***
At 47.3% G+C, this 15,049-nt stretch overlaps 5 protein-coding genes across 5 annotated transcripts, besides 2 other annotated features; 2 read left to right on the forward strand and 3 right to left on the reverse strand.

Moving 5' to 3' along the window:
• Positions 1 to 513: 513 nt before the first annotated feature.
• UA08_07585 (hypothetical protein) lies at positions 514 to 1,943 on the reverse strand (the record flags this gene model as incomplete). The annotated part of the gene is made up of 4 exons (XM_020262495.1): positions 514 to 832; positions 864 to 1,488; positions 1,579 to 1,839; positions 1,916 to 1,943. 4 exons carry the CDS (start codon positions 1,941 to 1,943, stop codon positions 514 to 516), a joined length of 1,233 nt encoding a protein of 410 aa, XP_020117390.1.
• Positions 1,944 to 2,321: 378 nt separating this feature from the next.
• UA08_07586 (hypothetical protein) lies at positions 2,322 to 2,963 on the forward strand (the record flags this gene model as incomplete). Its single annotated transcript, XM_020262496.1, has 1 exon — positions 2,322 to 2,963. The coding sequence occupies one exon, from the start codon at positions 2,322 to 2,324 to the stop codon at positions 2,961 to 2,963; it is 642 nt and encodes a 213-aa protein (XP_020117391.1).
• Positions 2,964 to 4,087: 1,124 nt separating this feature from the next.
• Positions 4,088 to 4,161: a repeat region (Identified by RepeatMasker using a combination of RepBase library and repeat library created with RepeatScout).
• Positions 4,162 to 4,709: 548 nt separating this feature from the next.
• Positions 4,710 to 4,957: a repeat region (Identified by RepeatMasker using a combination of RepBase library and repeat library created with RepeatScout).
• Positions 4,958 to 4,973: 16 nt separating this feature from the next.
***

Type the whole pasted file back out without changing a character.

At 47.3% G+C, this 15,049-nt stretch overlaps 5 protein-coding genes across 5 annotated transcripts, besides 2 other annotated features; 2 read left to right on the forward strand and 3 right to left on the reverse strand.

Moving 5' to 3' along the window:
• Positions 1 to 513: 513 nt before the first annotated feature.
• UA08_07585 (hypothetical protein) lies at positions 514 to 1,943 on the reverse strand (the record flags this gene model as incomplete). The annotated part of the gene is made up of 4 exons (XM_020262495.1): positions 514 to 832; positions 864 to 1,488; positions 1,579 to 1,839; positions 1,916 to 1,943. 4 exons carry the CDS (start codon positions 1,941 to 1,943, stop codon positions 514 to 516), a joined length of 1,233 nt encoding a protein of 410 aa, XP_020117390.1.
• Positions 1,944 to 2,321: 378 nt separating this feature from the next.
• UA08_07586 (hypothetical protein) lies at positions 2,322 to 2,963 on the forward strand (the record flags this gene model as incomplete). Its single annotated transcript, XM_020262496.1, has 1 exon — positions 2,322 to 2,963. The coding sequence occupies one exon, from the start codon at positions 2,322 to 2,324 to the stop codon at positions 2,961 to 2,963; it is 642 nt and encodes a 213-aa protein (XP_020117391.1).
• Positions 2,964 to 4,087: 1,124 nt separating this feature from the next.
• Positions 4,088 to 4,161: a repeat region (Identified by RepeatMasker using a combination of RepBase library and repeat library created with RepeatScout).
• Positions 4,162 to 4,709: 548 nt separating this feature from the next.
• Positions 4,710 to 4,957: a repeat region (Identified by RepeatMasker using a combination of RepBase library and repeat library created with RepeatScout).
• Positions 4,958 to 4,973: 16 nt separating this feature from the next.